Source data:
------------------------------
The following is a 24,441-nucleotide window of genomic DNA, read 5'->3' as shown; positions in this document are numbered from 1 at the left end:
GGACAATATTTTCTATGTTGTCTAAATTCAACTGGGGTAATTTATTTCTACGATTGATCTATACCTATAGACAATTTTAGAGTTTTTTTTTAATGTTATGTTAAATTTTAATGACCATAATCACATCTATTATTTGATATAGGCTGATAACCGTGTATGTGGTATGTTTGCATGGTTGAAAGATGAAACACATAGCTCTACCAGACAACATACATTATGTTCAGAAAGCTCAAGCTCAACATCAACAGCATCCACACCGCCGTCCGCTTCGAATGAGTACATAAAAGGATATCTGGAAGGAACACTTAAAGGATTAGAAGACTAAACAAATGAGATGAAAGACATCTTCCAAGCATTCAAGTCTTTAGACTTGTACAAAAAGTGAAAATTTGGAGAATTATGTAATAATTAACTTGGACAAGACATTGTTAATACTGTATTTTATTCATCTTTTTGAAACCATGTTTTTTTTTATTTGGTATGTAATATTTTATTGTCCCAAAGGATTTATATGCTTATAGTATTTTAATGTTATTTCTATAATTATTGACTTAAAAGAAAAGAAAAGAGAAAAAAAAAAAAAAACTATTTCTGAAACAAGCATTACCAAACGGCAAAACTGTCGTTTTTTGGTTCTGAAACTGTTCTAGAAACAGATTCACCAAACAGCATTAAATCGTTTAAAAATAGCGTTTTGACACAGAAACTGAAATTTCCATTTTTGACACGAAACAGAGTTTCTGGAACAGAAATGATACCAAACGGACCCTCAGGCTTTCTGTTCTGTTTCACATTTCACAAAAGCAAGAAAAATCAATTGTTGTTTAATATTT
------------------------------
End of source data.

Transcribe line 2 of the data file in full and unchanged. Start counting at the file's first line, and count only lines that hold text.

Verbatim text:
GGACAATATTTTCTATGTTGTCTAAATTCAACTGGGGTAATTTATTTCTACGATTGATCTATACCTATAGACAATTTTAGAGTTTTTTTTTAATGTTATGTTAAATTTTAATGACCATAATCACATCTATTATTTGATATAGGCTGATAACCGTGTATGTGGTATGTTTGCATGGTTGAAAGATGAAACACATAGCTCTACCAGACAACATACATTATGTTCAGAAAGCTCAAGCTCAACATCAACAGCATCCACACCGCCGTCCGCTTCGAATGAGTACATAAAAGGATATCTGGAAGGAACACTTAAAGGATTAGAAGACTAAACAAATGAGATGAAAGACATCTTCCAAGCATTCAAGTCTTTAGACTTGTACAAAAAGTGAAAATTTGGAGAATTATGTAATAATTAACTTGGACAAGACATTGTTAATACTGTATTTTATTCATCTTTTTGAAACCATGTTTTTTTTTATTTGGTATGTAATATTTTATTGTCCCAAAGGATTTATATGCTTATAGTATTTTAATGTTATTTCTATAATTATTGACTTAAAAGAAAAGAAAAGAGAAAAAAAAAAAAAAACTATTTCTGAAACAAGCATTACCAAACGGCAAAACTGTCGTTTTTTGGTTCTGAAACTGTTCTAGAAACAGATTCACCAAACAGCATTAAATCGTTTAAAAATAGCGTTTTGACACAGAAACTGAAATTTCCATTTTTGACACGAAACAGAGTTTCTGGAACAGAAATGATACCAAACGGACCCTCAGGCTTTCTGTTCTGTTTCACATTTCACAAAAGCAAGAAAAATCAATTGTTGTTTAATATTT